Aesthetic relativism

Aesthetic relativism

Aesthetic relativism is the philosophical view that the judgement of beauty is relative to individuals, cultures, time periods and contexts, and that there are no universal criteria of beauty. For example, statuettes like the Venus of Willendorf or the women in the paintings of Rubens would have been considered ideal forms of beauty when painted, but today may be regarded as fat, while contemporary standards of beauty (such as those that feature on the covers of contemporary fashion magazines) may have been considered less than ideal in Rubens' time.

Aesthetic relativism is a variety of the philosophy known generally as relativism, which casts doubt on the possibility of direct epistemic access to the "external world", and which therefore reject the positive claim that statements made about the external world can be known to be objectively true. Other varieties of relativism include cognitive relativism (the general claim that all truth and knowledge is relative) and Ethical Relativism (the claim that moral judgments are relative). Aesthetic and Ethical relativism are sub-categories of Cognitive Relativism.

Philosophers who have been influential in relativist thinking include:
*David Hume, particularly his "radical scepticism" as set out in A Treatise of Human Nature
*Thomas Kuhn, with regards to the history and philosophy of science, and particularly his work The Structure of Scientific Revolutions
*Friedrich Nietzsche, in moral philosophy and epistemology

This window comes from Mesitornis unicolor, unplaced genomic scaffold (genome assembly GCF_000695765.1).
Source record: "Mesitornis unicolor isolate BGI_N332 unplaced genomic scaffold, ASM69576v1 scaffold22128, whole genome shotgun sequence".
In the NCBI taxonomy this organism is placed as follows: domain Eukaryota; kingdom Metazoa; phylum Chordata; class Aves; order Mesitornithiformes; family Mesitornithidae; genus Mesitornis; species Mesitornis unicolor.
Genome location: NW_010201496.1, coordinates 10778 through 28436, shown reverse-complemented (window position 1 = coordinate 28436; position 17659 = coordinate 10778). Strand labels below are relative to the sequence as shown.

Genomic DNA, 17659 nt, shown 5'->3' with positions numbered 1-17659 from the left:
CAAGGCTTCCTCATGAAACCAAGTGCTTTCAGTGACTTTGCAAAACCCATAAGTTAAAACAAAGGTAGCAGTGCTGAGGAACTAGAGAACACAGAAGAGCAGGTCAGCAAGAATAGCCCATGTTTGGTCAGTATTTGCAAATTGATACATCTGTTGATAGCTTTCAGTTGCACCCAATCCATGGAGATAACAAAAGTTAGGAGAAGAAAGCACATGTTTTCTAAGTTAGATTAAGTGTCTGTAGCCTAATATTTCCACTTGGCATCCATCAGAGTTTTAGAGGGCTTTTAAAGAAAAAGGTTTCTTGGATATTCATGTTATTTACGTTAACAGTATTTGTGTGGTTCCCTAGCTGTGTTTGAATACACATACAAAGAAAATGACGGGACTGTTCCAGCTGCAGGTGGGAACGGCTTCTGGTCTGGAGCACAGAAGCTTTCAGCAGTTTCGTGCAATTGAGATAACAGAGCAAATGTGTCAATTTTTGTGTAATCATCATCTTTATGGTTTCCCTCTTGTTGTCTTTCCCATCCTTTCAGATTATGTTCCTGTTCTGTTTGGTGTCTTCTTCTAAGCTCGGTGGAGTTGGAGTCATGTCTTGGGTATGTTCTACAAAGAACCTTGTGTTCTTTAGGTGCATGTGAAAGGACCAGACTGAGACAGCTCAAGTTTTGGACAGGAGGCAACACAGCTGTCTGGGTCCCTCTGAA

*Richard Rorty, on the contingency of language

Philosophers who have made influential objectivist accounts include
*Plato, and in particular his Theory of the Forms
*Immanuel Kant, who argued that the judgment of beauty, despite the standards of which being unique to individuals, is a universally practiced function of the mind.
*Noam Chomsky, whose "nativist" theory of linguistics argues for a universal grammar (i.e., that language is not as contingent as relativists have argued that it is).

The question whether or not such agreement pre-exists social conditioning is an ongoing one, and mirrors the broader nature versus nurture debate within the social sciences, and within science and philosophy in general. (For example, an informed and educated public might have been informed and educated in different ways, and their tastes might then have been quite divergent.) The extent to which taste might be explained in fundamentally sociological as distinct from aesthetic terms, is a matter of ongoing debate.

On the relationship between aesthetics, sexual attraction and reproduction see Arthur Schopenhauer "On the Metaphysics of the Love of the Sexes". For Schopenhauer, the criteria for sexual attraction are (in women from the perspective of men) beauty, youth and health; and (in men from the perspective of women) status, strength and wealth. This is because these are believed to be the optimal conditions for the reproduction of the species: the well-being of the potential offspring is always the key concern, although one or both of the partners may be quite unconscious of this.

ee also

*Grotesque body
*Semiotics of Ideal Beauty


*Thomas Kuhn, "The Structure of Scientific Revolutions"
*Richard Rorty, "Contingency, Irony, and Solidarity".
*Arthur Schopenhauer "On the Metaphysics of the Love of the Sexes", in "The World as Will and Representation" ("Die Welt als Wille und Vorstellung")

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